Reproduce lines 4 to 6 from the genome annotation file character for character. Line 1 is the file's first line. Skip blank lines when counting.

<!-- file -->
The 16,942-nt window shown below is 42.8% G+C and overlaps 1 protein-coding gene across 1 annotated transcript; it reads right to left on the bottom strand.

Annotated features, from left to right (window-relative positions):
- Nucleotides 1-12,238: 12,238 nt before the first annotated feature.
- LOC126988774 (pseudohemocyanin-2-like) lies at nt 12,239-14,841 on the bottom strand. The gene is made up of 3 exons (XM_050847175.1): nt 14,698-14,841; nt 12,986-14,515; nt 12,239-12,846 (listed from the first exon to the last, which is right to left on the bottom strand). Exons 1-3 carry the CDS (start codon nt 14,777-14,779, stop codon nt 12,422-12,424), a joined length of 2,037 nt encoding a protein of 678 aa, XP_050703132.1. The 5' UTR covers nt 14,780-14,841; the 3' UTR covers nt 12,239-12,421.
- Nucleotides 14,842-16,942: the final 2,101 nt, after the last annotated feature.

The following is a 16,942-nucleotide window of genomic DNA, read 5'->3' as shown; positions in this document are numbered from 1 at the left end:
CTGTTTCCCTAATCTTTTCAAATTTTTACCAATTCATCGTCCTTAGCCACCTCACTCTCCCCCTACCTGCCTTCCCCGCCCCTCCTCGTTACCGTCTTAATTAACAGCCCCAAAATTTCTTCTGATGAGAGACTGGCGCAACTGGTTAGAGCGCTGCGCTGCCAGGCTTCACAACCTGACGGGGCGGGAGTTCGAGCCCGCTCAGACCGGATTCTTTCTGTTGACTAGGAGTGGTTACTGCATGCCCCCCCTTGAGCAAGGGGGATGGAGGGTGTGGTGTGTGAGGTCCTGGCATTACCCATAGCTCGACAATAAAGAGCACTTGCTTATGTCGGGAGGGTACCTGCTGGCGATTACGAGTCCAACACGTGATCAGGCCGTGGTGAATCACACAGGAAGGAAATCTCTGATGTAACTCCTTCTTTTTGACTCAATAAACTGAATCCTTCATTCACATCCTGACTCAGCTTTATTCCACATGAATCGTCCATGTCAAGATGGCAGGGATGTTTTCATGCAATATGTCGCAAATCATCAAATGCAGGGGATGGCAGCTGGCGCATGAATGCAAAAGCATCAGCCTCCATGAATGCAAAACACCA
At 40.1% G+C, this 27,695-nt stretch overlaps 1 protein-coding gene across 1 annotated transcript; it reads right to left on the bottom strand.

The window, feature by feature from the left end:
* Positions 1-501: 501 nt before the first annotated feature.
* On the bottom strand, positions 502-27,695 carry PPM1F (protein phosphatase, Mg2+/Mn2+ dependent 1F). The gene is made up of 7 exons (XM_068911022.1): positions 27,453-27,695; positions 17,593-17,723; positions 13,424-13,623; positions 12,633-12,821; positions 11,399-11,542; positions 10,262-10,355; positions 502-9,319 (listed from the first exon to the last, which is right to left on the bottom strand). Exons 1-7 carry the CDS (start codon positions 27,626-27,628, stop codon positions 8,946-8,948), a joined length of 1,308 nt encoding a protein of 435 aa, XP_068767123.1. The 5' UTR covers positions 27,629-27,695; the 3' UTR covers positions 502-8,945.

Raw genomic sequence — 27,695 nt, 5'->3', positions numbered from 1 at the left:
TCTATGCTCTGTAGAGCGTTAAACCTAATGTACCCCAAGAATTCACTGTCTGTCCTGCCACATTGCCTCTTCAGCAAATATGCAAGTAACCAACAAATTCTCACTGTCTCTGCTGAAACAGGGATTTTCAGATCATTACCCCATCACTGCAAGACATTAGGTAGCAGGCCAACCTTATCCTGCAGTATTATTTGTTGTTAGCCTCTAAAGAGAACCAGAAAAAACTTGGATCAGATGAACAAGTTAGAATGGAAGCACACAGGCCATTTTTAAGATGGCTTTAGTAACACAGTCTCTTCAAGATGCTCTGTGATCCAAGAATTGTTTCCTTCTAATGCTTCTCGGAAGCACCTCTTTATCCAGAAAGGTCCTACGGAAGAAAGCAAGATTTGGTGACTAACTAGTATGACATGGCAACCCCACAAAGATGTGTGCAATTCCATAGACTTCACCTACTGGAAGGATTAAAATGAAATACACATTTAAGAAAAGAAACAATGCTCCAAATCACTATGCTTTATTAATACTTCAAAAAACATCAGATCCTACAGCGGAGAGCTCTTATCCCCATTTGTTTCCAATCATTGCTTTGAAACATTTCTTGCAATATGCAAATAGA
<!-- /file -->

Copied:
- LOC126988774 (pseudohemocyanin-2-like) lies at nt 12,239-14,841 on the bottom strand. The gene is made up of 3 exons (XM_050847175.1): nt 14,698-14,841; nt 12,986-14,515; nt 12,239-12,846 (listed from the first exon to the last, which is right to left on the bottom strand). Exons 1-3 carry the CDS (start codon nt 14,777-14,779, stop codon nt 12,422-12,424), a joined length of 2,037 nt encoding a protein of 678 aa, XP_050703132.1. The 5' UTR covers nt 14,780-14,841; the 3' UTR covers nt 12,239-12,421.
- Nucleotides 14,842-16,942: the final 2,101 nt, after the last annotated feature.

The following is a 16,942-nucleotide window of genomic DNA, read 5'->3' as shown; positions in this document are numbered from 1 at the left end: